As the nights draw in, taxis home for staff in the leisure industry become more prevalent. Clubs, fast-food outlets, pubs, restaurants and call centres all employ workers on shifts where transport home is regular and part of the package, not exempt from tax. Increasingly, Inland Revenue compliance officers are seeking to tax such travel as ordinary commuting and where the cost pushes an individual's remuneration over 8,500, there could be grounds for this.
However, there are two possible avenues to consider in seeking to avoid such a charge. The first is how the cost of the journey/benefit is arrived at: the cost of a shared taxi or minibus needs to be divided between all the users. The second is whether the users are P9D or P11D employees.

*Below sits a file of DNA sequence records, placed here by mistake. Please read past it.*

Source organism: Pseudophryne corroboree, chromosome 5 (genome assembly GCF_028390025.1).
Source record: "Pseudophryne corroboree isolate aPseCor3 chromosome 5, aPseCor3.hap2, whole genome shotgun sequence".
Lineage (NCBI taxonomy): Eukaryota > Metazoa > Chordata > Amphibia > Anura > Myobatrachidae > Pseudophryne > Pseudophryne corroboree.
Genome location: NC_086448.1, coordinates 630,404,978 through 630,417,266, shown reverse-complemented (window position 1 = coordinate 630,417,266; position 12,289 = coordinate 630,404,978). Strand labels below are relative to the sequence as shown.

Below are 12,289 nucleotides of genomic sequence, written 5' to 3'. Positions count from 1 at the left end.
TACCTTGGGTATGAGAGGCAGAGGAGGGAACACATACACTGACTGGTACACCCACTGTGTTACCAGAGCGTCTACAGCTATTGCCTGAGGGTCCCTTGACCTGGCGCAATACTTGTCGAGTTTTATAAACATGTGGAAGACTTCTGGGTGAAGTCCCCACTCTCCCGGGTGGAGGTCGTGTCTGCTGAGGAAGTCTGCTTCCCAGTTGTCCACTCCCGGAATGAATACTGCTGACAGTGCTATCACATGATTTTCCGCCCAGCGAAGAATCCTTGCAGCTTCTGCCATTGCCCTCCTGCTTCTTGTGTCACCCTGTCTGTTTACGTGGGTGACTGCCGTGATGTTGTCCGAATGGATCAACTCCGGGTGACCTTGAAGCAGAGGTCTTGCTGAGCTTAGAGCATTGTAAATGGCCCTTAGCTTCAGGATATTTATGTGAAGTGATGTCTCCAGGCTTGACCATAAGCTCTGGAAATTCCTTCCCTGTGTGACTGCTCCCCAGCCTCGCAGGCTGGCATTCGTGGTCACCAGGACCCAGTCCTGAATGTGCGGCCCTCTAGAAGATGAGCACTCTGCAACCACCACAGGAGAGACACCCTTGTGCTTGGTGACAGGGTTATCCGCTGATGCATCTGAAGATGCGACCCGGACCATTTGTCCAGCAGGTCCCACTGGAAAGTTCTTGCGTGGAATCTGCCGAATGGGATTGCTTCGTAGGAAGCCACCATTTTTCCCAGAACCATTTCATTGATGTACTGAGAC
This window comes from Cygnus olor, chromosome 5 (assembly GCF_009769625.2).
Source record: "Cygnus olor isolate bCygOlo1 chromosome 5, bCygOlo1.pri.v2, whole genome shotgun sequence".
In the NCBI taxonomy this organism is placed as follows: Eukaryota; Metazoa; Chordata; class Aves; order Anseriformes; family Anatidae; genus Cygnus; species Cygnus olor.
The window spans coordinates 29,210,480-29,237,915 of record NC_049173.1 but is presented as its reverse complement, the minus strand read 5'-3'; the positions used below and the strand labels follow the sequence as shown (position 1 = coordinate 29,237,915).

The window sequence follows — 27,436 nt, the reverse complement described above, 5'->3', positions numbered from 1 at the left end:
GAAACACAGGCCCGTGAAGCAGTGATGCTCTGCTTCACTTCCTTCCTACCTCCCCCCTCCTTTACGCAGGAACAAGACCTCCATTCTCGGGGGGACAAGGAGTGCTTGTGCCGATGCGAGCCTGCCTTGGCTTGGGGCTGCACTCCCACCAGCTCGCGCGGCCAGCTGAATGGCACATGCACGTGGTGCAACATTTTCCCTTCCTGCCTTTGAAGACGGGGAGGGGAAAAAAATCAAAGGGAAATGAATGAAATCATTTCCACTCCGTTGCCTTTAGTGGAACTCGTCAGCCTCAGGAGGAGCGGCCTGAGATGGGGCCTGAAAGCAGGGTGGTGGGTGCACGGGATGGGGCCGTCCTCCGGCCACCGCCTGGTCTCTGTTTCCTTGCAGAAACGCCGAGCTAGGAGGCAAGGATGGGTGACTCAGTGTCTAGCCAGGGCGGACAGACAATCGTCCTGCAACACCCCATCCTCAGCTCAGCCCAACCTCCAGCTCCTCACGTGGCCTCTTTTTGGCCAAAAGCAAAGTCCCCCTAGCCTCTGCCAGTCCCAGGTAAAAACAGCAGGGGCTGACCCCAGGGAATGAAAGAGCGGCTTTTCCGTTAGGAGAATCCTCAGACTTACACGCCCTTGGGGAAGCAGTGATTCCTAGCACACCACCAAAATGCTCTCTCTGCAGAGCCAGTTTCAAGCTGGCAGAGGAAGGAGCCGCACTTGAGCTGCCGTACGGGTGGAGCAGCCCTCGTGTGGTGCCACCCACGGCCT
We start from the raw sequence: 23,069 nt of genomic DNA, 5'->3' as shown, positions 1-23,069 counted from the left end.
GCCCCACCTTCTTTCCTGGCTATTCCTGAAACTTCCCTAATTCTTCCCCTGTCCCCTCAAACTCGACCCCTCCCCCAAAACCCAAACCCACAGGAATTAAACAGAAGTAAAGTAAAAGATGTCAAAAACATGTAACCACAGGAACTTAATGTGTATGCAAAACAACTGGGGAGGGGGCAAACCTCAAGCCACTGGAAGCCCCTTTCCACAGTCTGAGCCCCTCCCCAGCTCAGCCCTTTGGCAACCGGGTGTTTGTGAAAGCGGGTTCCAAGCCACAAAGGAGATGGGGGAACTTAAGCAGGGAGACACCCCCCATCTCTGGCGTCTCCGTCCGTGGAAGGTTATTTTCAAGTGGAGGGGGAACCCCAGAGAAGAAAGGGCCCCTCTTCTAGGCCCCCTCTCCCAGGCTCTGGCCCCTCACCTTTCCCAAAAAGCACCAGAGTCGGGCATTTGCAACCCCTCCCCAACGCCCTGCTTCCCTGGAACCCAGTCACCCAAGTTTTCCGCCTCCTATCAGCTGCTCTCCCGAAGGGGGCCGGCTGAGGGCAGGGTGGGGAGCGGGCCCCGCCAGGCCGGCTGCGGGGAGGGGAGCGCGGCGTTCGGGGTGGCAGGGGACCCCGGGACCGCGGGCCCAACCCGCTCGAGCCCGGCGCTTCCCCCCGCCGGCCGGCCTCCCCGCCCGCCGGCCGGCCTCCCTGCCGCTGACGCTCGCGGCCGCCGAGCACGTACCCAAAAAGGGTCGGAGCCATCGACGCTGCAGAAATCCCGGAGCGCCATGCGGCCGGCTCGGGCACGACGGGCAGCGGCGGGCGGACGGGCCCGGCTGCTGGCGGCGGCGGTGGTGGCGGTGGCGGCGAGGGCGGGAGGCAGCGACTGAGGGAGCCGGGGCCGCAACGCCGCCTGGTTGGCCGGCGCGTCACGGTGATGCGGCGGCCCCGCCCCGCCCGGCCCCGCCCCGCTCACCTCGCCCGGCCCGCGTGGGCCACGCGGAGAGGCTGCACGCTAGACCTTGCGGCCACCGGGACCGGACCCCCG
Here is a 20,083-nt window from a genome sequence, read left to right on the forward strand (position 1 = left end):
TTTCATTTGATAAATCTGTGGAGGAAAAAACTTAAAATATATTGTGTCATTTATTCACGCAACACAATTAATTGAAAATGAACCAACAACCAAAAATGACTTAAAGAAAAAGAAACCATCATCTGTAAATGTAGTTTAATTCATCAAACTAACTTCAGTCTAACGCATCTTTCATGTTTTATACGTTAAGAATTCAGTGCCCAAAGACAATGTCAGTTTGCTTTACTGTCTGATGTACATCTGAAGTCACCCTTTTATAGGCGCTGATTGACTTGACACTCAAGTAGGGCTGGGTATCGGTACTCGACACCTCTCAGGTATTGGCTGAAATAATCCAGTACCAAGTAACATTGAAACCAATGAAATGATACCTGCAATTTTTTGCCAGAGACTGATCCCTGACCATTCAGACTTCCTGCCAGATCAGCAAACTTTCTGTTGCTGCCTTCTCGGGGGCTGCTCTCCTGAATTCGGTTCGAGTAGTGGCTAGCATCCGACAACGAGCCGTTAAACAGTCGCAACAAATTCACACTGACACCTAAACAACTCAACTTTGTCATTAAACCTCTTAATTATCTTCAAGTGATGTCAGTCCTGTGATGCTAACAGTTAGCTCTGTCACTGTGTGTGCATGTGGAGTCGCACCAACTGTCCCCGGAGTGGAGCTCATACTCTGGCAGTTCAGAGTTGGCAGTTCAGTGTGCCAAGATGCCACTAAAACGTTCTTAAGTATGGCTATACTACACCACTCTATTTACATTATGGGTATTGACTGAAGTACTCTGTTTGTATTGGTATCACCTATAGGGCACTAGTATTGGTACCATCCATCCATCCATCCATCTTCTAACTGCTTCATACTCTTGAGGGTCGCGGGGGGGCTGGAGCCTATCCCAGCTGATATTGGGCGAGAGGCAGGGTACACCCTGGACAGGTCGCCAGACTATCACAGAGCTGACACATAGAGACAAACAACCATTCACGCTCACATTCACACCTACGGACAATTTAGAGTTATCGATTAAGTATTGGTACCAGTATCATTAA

If the cost of providing the travel doesn't push the employee into the P11D bracket, then the measure of the benefit for a P9D employee is its second-hand value. For a place in an employer-provided shared taxi, this is clearly nil. Reimbursement of taxi fares home is, of course, a cash payment rather than a benefit, and remains taxable and NICable in full.